Nigeria’s notorious corruption was a centerpiece of the 2014-2015 presidential campaign of Muhammadu Buhari, and fighting it has been a centerpiece of his administration. Abuja is an important Washington partner, and a successful Nigerian campaign against corruption is in the American interest. However, Council on Foreign Relations International Affairs Fellow Matthew Page argues that the United States is not doing nearly enough in a hard-hitting, thought-provoking brief on corruption, “Improving U.S. Anticorruption Policy in Nigeria.”
Page deftly sketches out the magnitude of corruption in Nigeria and its threat to democracy and good governance. Then he turns to the heart of his brief, why U.S. help has been largely ineffective. He notes that U.S. policy since the restoration of civilian government in 1999 has largely been focused on security cooperation, economic growth and development, and democracy and governance. But, not corruption. In an important insight, Page sees a divergence of approach between senior administration policy makers and U.S. working-level officials. Hence, President Obama, Secretary Kerry, Attorney General Lynch and Treasury Secretary Lew have publicly stated that anticorruption efforts are a U.S. policy priority in Nigeria. Yet diplomats cultivate relationships with as wide a range of elites as they can, including those who are corrupt. There are also perennial issues of interagency coordination. Page’s bottom line: “U.S. anticorruption policy remains broad-based and untargeted, centered on modest assistance programs for police investigators and civil society watchdogs.”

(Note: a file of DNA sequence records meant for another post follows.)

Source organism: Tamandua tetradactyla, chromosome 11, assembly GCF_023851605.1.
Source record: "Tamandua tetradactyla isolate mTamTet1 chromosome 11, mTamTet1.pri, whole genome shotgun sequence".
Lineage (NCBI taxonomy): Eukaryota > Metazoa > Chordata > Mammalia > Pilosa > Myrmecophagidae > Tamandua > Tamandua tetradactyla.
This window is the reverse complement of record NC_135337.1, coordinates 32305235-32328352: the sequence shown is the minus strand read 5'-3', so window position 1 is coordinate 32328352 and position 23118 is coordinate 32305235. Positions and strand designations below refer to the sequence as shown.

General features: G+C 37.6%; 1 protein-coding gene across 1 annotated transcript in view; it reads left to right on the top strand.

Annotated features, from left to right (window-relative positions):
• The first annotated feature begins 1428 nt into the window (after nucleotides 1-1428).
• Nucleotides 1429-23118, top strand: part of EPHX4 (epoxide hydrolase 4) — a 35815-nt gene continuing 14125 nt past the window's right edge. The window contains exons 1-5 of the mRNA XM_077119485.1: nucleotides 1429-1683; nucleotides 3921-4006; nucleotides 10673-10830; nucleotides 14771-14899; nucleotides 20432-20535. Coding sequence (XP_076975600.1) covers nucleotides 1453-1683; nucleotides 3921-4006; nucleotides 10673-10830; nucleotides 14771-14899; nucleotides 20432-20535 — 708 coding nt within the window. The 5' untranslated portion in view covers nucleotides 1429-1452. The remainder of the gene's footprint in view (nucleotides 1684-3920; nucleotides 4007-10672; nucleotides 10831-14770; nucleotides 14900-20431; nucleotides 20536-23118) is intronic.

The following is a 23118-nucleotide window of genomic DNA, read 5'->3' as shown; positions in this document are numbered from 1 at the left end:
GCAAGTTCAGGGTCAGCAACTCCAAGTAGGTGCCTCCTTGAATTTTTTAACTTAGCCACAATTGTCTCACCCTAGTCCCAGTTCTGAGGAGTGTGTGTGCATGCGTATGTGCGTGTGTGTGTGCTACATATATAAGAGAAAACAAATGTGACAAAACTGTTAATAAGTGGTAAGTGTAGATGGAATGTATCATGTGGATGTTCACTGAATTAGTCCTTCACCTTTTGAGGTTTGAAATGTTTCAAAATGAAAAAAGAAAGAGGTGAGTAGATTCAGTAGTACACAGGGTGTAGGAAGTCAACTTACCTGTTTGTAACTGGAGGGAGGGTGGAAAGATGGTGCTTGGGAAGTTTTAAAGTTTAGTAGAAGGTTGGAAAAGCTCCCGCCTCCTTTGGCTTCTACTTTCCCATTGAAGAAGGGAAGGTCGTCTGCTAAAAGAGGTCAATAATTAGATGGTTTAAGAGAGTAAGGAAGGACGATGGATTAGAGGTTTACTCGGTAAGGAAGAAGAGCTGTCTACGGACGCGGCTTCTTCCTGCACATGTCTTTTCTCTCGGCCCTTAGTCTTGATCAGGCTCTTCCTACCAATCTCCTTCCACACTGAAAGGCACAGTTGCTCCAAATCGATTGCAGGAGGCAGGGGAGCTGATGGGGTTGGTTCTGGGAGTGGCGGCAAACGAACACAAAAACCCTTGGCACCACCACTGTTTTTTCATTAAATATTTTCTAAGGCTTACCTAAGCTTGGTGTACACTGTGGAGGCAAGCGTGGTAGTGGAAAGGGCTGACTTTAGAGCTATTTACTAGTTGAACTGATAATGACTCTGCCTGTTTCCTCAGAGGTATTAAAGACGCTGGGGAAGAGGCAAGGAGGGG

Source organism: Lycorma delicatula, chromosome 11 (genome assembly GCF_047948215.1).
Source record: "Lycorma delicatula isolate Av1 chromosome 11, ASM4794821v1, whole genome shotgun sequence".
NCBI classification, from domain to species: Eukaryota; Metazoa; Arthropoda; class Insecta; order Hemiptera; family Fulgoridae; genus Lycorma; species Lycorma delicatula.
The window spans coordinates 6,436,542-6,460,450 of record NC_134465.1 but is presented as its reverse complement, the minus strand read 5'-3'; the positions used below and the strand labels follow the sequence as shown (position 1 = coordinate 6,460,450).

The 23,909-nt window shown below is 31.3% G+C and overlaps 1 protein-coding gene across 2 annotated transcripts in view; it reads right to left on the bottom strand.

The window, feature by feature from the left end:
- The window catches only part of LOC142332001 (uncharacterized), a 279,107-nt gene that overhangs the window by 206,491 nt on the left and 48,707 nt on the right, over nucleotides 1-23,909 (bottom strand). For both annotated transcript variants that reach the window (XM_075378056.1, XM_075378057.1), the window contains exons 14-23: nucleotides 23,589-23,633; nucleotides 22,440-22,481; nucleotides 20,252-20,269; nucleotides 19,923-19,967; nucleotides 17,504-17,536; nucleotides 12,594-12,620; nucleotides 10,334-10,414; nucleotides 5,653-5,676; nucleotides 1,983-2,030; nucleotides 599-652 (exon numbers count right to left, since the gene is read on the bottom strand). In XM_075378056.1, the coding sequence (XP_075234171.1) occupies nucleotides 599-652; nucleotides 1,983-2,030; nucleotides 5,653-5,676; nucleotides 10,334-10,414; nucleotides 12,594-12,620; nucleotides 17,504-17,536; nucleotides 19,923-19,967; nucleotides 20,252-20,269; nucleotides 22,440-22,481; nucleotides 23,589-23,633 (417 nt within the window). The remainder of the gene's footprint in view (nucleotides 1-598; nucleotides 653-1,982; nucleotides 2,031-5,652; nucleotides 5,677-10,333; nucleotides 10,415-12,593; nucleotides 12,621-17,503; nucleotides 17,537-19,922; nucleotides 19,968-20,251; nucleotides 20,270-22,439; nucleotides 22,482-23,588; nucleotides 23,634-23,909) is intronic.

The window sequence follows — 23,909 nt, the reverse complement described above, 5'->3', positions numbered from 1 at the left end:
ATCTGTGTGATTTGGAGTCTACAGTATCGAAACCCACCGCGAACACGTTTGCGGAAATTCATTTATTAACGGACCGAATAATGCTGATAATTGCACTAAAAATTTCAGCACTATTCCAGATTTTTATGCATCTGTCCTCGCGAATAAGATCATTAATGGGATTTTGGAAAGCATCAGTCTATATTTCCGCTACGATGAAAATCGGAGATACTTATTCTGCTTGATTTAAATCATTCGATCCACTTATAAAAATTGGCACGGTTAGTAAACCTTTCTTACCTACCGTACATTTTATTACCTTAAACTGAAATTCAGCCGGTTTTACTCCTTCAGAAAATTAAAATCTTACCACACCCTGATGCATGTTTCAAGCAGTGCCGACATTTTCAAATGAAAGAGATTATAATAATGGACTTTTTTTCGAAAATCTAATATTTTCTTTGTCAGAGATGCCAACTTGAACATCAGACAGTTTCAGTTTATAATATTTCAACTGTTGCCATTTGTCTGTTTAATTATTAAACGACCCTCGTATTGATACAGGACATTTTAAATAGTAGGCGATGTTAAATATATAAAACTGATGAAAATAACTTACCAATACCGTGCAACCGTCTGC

Page’s specific recommendations repay careful consideration. They are all practical:
- Establish a U.S. interagency working group on Nigerian “kleptocracy” that would facilitate coordination and cooperation among the relevant U.S. agencies;
- Establish within the U.S. Embassy in Abuja a FBI special agent tied to the Bureau’s International Corruption Unit in Washington;
- Issue an executive order on Nigerian kleptocracy that would enhance efforts to restrict Nigerian financial transactions in the United States related to corruption.
A vigorous U.S. anticorruption policy requires the closest partnership with the Nigerian authorities. However, in the past, corruption – often blatant – infected the highest reaches of the Nigerian government. Too many high level officials were making too much money from corruption. Under Buhari, that has changed, but “corruption fights back.” Buhari has made it clear that he seeks outside assistance. That provides a special opportunity for a new U.S. anticorruption campaign.